I'd wager you won't find that written, either.
RX-79G is offline  
Old November 23, 2013, 01:26 AM   #34
JimmyR
Senior Member
 
Join Date: February 4, 2012
Posts: 1,012
Personally, I think shipping might be more expensive and more of a legal hassle than you want to deal with.

I do have a suggestion that hasn't been mentioned, but might be doable.

Find a Pawnbroker with an FFL. Pawn the guns for a few dollars, and they give you a certain amount of time to get them back. Once you return to the states, you can either go back and pick it up, or (if the pawnbroker will let you, something worth investigating ahead of time), mail them a check for what you owe (typically the amount of the "loan" plus 10-15%) plus shipping to an Ohio FFL of your choice. You then have 1) Safe storage of your weapon, 2) Travel cash, and 3) no legal hassles.

If the pawn shop is an FFL, then they would be able to ship the weapon via US Mail, and that can often be cheap enough to offset the 10-15% you have to pay them and the FFL transfer in your new home state.
JimmyR is offline  
Old November 23, 2013, 05:13 AM   #35
Powderman
Senior Member
 
Join Date: September 7, 2001
Location: Washington State
Posts: 2,161
Good idea about the pawnbroker.

Unfortunately, there are still a couple of rough spots:

1. A pawnbroker can accept a firearm in pawn (assuming they have all the licenses.).

2. The pawnbroker MUST, upon redemption of the loan, execute a Form 4473.
3. This must be done IN PERSON.
4. In this instance, it is just like you're buying a firearm--the transfer process and laws governing it are the same. A long gun is usually no problem, as long as it's legal in your State of residence, and the State the transfer is done in.
5. For a handgun, you MUST have the transfer done IN PERSON in your State of residence.
6. Upon completion of the 4473, a NICS check is performed, with a transaction reference number generated. Again, exact procedures vary from State to State.

Now, if you have a home of record--and an actual PHYSICAL address within the State you're ending up in, then this might be possible.

Your best bet? I would suggest calling the ATF Compliance Office. No, they don't have two heads, nor do they spit acid. They do, however, appreciate people calling and getting clarification from the source.
__________________
Hiding in plain sight...
Powderman is offline  
Old November 23, 2013, 01:25 PM   #36
dogtown tom
Senior Member
 
Join Date: January 23, 2006
Location: Plano, Texas
Posts: 1,559
Quote:
RX-79G I'm feeling a little trolled, myself.
Why?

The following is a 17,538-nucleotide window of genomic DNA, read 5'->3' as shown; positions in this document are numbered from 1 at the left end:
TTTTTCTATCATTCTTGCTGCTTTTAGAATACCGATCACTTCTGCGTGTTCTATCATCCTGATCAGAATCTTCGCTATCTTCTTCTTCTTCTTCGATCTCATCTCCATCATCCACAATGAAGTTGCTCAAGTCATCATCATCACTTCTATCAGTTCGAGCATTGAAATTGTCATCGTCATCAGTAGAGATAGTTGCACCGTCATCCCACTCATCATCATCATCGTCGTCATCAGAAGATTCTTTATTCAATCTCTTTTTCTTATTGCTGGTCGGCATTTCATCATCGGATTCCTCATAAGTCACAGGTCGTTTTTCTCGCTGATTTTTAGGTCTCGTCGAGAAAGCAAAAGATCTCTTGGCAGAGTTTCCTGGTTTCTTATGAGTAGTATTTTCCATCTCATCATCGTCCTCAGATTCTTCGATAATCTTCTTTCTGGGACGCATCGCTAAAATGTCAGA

I didn't join this forum last month and have been on here for years.



Quote:
The regulations don't refer to who the person is who can't open the package - it is everyone who comes in contact with it who isn't the owner. That includes, but is not restricted to the recipient. That is your idea, it doesn't come from anywhere. ALL persons who handle a boxed firearm in transit aren't allowed to open and take possession of it.
Yes they do.
Read the ATF FAQ posted earlier.






Quote:
Quote:
Quote:
This is classic.....mind if I email this to my ATF IOI?
You have a serious misunderstanding of who may be a common carrier and how they are regulated. Start reading here:http://www.law.cornell.edu/uscode/te...pter-II/part-I
What's classic is reading what I wrote about CONTRACT carriers and then responding with more about COMMON carriers.
Whats classic is you thinking you discovered some secret regulation.
We ALREADY KNOW about that regulation since we deal with it all the time.




Quote:
Contract carriers are anyone contracted to move your stuff. A common carrier does it on a schedule for the general public. UPS and FedEx are common carriers, Mayflower and Two Guys and a Truck are contract carriers.
Thank you Captain Obvious for this secret information.



Quote:
There is no discernible difference between a regular person and a contract carrier, especially in state. There is no special license to become a contract carrier of a firearm.
Wrong.
And since this involves an INTERSTATE shipment you would be committing a felony.




Quote:
Contract carrier. Mover. Both mentioned in the regs.
No kidding?



Quote:
Quote:
Quote:
Seriously? Possession, ie "holding the firearm in your hands" is not the same as the transfer of possession that occurs when a dealer sells and transfers a firearm to a customer.
So, you think that someone holding a box with a gun in it is possession, but holding the gun itself is not?
If you knew an iota of Federal law you would know the difference.


Quote:
I know it is legal for your customers to handle your guns, but you don't seem to understand why it is legal. It is legal because it is not prohibited, just as it is not prohibited to have someone carry your boxed gun to a common carrier. Neither are specifically prohibited, but you say one is illegal possession and the other not. Bizarre.